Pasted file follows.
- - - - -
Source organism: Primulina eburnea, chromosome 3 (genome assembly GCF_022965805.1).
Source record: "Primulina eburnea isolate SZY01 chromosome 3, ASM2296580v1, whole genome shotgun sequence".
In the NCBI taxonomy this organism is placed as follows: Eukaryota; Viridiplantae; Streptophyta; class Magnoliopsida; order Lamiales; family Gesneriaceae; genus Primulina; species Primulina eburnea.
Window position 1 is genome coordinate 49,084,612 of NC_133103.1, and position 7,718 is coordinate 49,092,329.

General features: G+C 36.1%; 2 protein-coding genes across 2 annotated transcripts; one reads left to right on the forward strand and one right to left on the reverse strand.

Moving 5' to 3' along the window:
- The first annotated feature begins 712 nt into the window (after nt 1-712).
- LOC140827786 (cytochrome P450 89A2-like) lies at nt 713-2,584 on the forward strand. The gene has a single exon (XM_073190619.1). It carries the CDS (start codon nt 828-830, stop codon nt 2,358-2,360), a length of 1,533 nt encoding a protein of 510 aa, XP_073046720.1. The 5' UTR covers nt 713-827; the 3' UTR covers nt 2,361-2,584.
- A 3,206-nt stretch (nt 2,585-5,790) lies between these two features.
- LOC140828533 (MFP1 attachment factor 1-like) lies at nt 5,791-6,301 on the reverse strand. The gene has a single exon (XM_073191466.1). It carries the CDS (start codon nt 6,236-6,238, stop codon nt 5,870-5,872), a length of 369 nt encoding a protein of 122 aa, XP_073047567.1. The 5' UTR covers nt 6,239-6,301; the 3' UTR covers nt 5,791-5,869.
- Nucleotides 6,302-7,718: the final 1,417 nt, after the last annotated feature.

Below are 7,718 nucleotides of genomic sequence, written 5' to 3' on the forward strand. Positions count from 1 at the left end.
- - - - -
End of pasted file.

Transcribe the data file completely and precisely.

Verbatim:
Source organism: Primulina eburnea, chromosome 3 (genome assembly GCF_022965805.1).
Source record: "Primulina eburnea isolate SZY01 chromosome 3, ASM2296580v1, whole genome shotgun sequence".
In the NCBI taxonomy this organism is placed as follows: Eukaryota; Viridiplantae; Streptophyta; class Magnoliopsida; order Lamiales; family Gesneriaceae; genus Primulina; species Primulina eburnea.
Window position 1 is genome coordinate 49,084,612 of NC_133103.1, and position 7,718 is coordinate 49,092,329.

General features: G+C 36.1%; 2 protein-coding genes across 2 annotated transcripts; one reads left to right on the forward strand and one right to left on the reverse strand.

Moving 5' to 3' along the window:
- The first annotated feature begins 712 nt into the window (after nt 1-712).
- LOC140827786 (cytochrome P450 89A2-like) lies at nt 713-2,584 on the forward strand. The gene has a single exon (XM_073190619.1). It carries the CDS (start codon nt 828-830, stop codon nt 2,358-2,360), a length of 1,533 nt encoding a protein of 510 aa, XP_073046720.1. The 5' UTR covers nt 713-827; the 3' UTR covers nt 2,361-2,584.
- A 3,206-nt stretch (nt 2,585-5,790) lies between these two features.
- LOC140828533 (MFP1 attachment factor 1-like) lies at nt 5,791-6,301 on the reverse strand. The gene has a single exon (XM_073191466.1). It carries the CDS (start codon nt 6,236-6,238, stop codon nt 5,870-5,872), a length of 369 nt encoding a protein of 122 aa, XP_073047567.1. The 5' UTR covers nt 6,239-6,301; the 3' UTR covers nt 5,791-5,869.
- Nucleotides 6,302-7,718: the final 1,417 nt, after the last annotated feature.

Below are 7,718 nucleotides of genomic sequence, written 5' to 3' on the forward strand. Positions count from 1 at the left end.